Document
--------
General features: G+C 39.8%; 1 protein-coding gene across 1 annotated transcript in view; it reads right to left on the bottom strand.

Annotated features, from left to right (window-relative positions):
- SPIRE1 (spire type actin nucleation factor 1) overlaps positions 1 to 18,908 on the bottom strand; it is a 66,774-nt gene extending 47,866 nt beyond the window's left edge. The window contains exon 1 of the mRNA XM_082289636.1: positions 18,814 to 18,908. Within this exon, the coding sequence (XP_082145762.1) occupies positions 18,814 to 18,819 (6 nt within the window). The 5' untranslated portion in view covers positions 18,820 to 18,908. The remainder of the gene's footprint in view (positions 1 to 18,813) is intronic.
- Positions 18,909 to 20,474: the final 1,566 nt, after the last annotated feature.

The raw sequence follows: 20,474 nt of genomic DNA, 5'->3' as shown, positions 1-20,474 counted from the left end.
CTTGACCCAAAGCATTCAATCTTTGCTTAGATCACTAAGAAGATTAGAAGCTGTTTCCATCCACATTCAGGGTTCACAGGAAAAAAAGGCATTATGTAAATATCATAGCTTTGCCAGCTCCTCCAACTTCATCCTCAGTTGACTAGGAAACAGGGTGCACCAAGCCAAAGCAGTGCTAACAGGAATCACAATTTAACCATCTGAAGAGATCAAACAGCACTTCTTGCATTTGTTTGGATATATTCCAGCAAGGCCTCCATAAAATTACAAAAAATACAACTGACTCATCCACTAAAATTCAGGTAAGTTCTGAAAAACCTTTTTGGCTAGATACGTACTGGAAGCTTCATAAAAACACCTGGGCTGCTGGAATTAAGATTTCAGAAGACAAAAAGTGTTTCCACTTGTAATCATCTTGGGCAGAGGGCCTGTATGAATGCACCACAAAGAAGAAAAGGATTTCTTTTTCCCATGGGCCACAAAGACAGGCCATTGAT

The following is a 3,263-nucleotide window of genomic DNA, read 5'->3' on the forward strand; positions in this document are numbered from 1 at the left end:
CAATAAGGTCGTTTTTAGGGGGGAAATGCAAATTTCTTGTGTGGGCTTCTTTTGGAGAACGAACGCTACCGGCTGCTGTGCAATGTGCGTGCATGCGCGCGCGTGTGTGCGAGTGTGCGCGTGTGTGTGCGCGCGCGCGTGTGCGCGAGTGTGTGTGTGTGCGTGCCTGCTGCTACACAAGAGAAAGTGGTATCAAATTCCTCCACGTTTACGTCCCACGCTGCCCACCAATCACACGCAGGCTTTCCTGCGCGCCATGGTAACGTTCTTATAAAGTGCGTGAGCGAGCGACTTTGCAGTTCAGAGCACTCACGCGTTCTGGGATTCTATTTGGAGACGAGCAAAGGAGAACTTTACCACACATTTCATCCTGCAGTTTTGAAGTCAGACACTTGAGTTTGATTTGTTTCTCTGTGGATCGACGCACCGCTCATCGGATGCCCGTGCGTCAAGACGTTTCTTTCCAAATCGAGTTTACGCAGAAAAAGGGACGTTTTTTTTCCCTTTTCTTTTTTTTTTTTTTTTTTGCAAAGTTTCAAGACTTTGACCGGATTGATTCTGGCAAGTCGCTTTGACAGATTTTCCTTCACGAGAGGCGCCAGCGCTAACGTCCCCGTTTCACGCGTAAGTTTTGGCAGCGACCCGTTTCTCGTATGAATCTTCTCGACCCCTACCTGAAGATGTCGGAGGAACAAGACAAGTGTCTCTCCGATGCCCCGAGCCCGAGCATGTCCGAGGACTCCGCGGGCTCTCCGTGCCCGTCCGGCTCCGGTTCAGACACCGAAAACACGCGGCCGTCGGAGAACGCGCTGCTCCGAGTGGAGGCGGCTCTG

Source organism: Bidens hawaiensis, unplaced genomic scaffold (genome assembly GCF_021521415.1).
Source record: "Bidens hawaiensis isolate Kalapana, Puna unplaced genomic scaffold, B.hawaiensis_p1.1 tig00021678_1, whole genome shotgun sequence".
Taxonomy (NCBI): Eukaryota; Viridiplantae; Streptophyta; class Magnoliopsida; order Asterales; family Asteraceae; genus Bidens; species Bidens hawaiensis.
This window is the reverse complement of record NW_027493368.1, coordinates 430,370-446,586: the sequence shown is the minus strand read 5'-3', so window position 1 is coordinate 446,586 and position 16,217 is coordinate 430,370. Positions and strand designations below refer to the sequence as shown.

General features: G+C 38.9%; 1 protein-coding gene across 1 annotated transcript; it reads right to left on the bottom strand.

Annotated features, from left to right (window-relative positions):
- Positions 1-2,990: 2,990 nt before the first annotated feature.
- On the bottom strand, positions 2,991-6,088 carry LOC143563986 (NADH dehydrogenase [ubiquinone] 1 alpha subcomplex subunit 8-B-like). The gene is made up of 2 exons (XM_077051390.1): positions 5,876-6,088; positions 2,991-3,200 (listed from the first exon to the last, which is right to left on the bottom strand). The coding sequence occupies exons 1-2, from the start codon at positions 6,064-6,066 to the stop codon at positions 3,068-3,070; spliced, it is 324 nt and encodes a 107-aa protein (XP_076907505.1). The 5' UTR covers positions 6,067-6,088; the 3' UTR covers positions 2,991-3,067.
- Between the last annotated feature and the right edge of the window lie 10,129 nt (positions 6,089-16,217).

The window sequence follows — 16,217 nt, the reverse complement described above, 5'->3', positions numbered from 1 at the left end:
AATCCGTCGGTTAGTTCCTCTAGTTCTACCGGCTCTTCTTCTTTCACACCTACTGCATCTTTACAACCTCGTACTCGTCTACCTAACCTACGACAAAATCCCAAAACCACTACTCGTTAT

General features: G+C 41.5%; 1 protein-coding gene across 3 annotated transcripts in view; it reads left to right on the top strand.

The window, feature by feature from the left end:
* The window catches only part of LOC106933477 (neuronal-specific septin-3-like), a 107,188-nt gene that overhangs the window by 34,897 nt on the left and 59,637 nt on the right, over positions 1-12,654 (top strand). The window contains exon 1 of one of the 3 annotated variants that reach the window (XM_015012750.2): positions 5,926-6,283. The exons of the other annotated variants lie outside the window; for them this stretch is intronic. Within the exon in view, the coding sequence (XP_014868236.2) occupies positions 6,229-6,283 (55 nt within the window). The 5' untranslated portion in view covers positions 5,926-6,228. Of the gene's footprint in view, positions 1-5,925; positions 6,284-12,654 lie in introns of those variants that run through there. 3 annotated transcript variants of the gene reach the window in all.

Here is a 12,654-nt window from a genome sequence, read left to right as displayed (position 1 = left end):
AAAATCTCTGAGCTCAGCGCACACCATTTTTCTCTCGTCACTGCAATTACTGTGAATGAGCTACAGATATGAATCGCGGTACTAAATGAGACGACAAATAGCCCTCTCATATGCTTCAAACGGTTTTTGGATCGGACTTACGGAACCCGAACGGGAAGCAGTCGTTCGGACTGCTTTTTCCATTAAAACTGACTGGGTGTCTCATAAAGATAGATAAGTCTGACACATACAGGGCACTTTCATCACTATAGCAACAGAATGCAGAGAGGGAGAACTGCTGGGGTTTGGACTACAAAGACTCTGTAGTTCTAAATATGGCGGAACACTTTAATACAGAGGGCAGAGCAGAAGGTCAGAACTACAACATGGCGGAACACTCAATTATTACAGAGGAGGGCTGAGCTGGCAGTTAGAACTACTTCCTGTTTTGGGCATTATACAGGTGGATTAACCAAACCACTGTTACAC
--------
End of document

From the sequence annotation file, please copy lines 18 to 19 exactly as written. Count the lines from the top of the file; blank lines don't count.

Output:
The window sequence follows — 16,217 nt, the reverse complement described above, 5'->3', positions numbered from 1 at the left end:
AATCCGTCGGTTAGTTCCTCTAGTTCTACCGGCTCTTCTTCTTTCACACCTACTGCATCTTTACAACCTCGTACTCGTCTACCTAACCTACGACAAAATCCCAAAACCACTACTCGTTAT